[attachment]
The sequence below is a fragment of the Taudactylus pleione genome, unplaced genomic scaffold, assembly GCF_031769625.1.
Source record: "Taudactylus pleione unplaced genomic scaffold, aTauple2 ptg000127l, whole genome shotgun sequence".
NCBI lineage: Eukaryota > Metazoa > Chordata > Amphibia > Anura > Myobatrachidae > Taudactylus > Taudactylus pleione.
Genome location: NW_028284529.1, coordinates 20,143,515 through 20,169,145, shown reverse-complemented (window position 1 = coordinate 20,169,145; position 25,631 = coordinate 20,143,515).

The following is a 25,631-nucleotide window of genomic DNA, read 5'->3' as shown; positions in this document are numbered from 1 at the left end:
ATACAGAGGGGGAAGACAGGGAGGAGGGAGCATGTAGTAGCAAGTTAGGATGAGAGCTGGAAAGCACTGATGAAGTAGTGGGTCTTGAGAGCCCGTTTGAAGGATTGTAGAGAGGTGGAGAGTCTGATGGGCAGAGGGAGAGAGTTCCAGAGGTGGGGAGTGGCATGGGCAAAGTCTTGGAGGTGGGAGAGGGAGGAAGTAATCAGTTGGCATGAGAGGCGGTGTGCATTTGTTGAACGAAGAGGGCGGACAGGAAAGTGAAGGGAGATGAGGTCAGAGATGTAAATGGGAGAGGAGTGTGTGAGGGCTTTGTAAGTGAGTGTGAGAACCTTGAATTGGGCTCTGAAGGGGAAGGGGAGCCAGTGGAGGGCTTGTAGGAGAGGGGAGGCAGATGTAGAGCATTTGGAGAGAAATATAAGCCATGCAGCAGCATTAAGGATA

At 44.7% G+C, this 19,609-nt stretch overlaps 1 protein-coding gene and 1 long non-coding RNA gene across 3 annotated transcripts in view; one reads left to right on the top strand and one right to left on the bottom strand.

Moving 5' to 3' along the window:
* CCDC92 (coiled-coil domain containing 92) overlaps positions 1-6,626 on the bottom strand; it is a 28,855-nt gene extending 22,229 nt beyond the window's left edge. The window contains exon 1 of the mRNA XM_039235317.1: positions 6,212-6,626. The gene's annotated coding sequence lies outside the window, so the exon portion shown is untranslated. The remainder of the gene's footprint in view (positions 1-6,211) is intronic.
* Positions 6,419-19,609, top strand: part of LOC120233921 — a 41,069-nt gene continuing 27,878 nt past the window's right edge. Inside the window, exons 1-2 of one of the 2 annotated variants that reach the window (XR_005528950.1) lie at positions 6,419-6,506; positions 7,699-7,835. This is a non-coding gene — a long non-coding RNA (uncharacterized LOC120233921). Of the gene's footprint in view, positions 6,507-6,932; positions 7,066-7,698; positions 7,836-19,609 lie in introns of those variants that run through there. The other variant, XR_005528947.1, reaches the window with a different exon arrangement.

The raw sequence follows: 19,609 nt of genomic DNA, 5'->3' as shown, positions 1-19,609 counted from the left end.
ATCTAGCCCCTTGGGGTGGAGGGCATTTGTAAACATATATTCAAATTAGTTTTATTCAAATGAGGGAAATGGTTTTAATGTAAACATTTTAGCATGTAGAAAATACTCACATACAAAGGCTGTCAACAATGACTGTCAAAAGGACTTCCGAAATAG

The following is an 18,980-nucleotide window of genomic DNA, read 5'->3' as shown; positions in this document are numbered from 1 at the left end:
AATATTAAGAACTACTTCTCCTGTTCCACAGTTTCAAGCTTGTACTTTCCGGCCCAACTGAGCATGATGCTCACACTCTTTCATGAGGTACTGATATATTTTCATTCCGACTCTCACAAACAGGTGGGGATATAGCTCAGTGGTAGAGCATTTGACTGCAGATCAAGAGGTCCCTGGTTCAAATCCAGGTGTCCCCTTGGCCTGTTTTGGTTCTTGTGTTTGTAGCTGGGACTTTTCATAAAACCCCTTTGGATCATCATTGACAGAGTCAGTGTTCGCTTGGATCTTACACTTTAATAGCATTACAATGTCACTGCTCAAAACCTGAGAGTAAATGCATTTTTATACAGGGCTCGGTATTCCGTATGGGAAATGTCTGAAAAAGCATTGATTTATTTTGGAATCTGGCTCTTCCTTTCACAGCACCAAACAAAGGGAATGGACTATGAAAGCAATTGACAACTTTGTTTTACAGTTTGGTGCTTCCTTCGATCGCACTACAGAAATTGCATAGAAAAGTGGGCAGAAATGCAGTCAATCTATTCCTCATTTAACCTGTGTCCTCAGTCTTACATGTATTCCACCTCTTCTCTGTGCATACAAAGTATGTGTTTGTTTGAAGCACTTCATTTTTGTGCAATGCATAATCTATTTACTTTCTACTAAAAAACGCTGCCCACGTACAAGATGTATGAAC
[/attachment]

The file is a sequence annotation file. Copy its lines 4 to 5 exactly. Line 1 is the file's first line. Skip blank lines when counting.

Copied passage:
Genome location: NW_028284529.1, coordinates 20,143,515 through 20,169,145, shown reverse-complemented (window position 1 = coordinate 20,169,145; position 25,631 = coordinate 20,143,515).

The following is a 25,631-nucleotide window of genomic DNA, read 5'->3' as shown; positions in this document are numbered from 1 at the left end: